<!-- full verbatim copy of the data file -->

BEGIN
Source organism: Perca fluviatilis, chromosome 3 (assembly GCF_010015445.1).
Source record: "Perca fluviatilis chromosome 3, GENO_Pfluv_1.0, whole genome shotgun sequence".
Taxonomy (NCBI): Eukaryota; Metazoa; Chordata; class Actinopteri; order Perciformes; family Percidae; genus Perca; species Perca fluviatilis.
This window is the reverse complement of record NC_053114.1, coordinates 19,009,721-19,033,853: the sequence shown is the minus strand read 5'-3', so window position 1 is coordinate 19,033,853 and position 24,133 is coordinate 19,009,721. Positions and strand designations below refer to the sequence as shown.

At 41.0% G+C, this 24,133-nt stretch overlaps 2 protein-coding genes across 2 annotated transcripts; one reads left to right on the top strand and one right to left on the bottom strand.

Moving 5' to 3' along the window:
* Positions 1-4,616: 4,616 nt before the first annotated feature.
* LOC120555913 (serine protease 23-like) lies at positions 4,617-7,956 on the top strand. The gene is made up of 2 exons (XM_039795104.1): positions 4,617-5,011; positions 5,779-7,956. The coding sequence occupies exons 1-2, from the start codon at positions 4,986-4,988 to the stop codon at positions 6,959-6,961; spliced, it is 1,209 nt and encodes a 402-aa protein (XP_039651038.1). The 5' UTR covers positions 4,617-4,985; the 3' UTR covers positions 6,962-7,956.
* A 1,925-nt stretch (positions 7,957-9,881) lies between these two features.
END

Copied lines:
Source organism: Perca fluviatilis, chromosome 3 (assembly GCF_010015445.1).
Source record: "Perca fluviatilis chromosome 3, GENO_Pfluv_1.0, whole genome shotgun sequence".
Taxonomy (NCBI): Eukaryota; Metazoa; Chordata; class Actinopteri; order Perciformes; family Percidae; genus Perca; species Perca fluviatilis.
This window is the reverse complement of record NC_053114.1, coordinates 19,009,721-19,033,853: the sequence shown is the minus strand read 5'-3', so window position 1 is coordinate 19,033,853 and position 24,133 is coordinate 19,009,721. Positions and strand designations below refer to the sequence as shown.

At 41.0% G+C, this 24,133-nt stretch overlaps 2 protein-coding genes across 2 annotated transcripts; one reads left to right on the top strand and one right to left on the bottom strand.

Moving 5' to 3' along the window:
* Positions 1-4,616: 4,616 nt before the first annotated feature.
* LOC120555913 (serine protease 23-like) lies at positions 4,617-7,956 on the top strand. The gene is made up of 2 exons (XM_039795104.1): positions 4,617-5,011; positions 5,779-7,956. The coding sequence occupies exons 1-2, from the start codon at positions 4,986-4,988 to the stop codon at positions 6,959-6,961; spliced, it is 1,209 nt and encodes a 402-aa protein (XP_039651038.1). The 5' UTR covers positions 4,617-4,985; the 3' UTR covers positions 6,962-7,956.
* A 1,925-nt stretch (positions 7,957-9,881) lies between these two features.